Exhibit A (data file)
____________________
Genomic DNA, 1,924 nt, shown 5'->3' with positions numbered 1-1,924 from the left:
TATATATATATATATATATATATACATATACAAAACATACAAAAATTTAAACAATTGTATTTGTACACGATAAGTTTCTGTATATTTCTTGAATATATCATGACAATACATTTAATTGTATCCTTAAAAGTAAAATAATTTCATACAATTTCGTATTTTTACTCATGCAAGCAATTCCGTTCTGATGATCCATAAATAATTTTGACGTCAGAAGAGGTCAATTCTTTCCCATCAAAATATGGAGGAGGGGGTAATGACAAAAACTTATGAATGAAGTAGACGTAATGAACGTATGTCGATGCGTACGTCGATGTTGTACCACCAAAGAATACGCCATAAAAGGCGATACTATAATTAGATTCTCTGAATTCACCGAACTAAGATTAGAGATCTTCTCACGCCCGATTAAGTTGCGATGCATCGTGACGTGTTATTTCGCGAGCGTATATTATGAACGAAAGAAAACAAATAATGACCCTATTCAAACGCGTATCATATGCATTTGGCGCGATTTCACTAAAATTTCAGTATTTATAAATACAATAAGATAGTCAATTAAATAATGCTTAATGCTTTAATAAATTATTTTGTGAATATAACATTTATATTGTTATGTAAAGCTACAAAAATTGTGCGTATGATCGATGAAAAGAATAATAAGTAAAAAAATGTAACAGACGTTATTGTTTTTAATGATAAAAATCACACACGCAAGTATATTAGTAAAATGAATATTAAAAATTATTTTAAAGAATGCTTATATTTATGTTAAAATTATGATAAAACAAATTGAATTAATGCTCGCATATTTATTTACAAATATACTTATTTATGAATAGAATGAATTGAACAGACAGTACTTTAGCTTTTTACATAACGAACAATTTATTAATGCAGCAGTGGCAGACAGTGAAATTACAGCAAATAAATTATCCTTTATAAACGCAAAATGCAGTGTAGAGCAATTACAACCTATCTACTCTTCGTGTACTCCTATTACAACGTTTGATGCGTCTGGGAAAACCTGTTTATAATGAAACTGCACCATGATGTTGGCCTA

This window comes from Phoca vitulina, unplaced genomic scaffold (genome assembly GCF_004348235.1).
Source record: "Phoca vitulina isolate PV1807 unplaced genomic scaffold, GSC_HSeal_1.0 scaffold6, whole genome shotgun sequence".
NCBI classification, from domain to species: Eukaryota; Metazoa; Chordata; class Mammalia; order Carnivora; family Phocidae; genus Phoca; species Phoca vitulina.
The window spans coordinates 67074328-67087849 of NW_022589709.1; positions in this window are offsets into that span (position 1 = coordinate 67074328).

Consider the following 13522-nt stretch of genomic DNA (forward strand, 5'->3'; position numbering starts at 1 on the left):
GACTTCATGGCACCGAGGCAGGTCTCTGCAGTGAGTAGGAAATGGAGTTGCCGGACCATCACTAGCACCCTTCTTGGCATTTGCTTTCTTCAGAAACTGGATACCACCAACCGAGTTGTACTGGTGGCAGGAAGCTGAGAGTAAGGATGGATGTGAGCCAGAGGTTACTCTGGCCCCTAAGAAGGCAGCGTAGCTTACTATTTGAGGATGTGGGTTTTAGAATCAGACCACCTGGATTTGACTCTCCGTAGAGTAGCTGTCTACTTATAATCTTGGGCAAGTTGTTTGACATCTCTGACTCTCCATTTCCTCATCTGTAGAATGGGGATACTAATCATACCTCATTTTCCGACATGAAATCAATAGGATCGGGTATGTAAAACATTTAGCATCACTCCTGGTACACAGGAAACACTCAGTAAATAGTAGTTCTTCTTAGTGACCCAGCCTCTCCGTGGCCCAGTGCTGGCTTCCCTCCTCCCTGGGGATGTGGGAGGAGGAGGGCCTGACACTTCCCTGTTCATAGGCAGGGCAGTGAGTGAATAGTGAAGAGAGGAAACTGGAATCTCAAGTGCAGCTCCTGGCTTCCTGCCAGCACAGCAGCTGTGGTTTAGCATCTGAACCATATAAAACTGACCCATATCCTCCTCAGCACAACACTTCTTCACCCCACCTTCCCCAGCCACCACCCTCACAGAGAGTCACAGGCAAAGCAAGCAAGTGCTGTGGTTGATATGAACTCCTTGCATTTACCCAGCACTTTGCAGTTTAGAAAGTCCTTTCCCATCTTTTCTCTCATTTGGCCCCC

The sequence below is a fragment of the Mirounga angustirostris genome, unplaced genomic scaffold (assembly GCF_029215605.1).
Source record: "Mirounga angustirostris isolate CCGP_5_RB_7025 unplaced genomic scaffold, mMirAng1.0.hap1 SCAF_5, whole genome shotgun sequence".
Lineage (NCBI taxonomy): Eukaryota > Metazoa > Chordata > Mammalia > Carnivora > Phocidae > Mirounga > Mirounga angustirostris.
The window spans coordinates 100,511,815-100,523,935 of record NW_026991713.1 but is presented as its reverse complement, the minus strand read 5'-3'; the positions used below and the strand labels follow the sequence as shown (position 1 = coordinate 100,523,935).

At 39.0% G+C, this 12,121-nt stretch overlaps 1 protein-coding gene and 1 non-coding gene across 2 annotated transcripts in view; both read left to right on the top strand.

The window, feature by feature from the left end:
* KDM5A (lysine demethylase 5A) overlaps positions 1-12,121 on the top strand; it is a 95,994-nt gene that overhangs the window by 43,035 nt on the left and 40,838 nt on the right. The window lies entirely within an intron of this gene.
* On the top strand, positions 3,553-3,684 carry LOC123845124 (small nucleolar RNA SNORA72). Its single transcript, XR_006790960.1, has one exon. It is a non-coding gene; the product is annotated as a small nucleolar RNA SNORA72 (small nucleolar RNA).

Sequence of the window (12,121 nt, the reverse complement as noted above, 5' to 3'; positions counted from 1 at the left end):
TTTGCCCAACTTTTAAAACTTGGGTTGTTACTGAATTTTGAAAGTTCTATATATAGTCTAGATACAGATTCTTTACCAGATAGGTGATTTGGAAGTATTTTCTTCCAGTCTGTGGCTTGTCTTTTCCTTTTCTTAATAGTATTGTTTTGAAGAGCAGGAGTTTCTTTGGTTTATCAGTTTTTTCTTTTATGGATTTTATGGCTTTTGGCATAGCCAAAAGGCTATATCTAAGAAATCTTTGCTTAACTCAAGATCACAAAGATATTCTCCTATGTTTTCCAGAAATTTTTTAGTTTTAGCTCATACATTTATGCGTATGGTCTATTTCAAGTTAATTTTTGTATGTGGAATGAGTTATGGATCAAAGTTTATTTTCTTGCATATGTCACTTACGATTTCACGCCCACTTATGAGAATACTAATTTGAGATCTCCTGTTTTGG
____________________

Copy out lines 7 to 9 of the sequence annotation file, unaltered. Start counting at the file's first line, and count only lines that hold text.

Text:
Consider the following 13522-nt stretch of genomic DNA (forward strand, 5'->3'; position numbering starts at 1 on the left):
GACTTCATGGCACCGAGGCAGGTCTCTGCAGTGAGTAGGAAATGGAGTTGCCGGACCATCACTAGCACCCTTCTTGGCATTTGCTTTCTTCAGAAACTGGATACCACCAACCGAGTTGTACTGGTGGCAGGAAGCTGAGAGTAAGGATGGATGTGAGCCAGAGGTTACTCTGGCCCCTAAGAAGGCAGCGTAGCTTACTATTTGAGGATGTGGGTTTTAGAATCAGACCACCTGGATTTGACTCTCCGTAGAGTAGCTGTCTACTTATAATCTTGGGCAAGTTGTTTGACATCTCTGACTCTCCATTTCCTCATCTGTAGAATGGGGATACTAATCATACCTCATTTTCCGACATGAAATCAATAGGATCGGGTATGTAAAACATTTAGCATCACTCCTGGTACACAGGAAACACTCAGTAAATAGTAGTTCTTCTTAGTGACCCAGCCTCTCCGTGGCCCAGTGCTGGCTTCCCTCCTCCCTGGGGATGTGGGAGGAGGAGGGCCTGACACTTCCCTGTTCATAGGCAGGGCAGTGAGTGAATAGTGAAGAGAGGAAACTGGAATCTCAAGTGCAGCTCCTGGCTTCCTGCCAGCACAGCAGCTGTGGTTTAGCATCTGAACCATATAAAACTGACCCATATCCTCCTCAGCACAACACTTCTTCACCCCACCTTCCCCAGCCACCACCCTCACAGAGAGTCACAGGCAAAGCAAGCAAGTGCTGTGGTTGATATGAACTCCTTGCATTTACCCAGCACTTTGCAGTTTAGAAAGTCCTTTCCCATCTTTTCTCTCATTTGGCCCCC

The sequence below is a fragment of the Mirounga angustirostris genome, unplaced genomic scaffold (assembly GCF_029215605.1).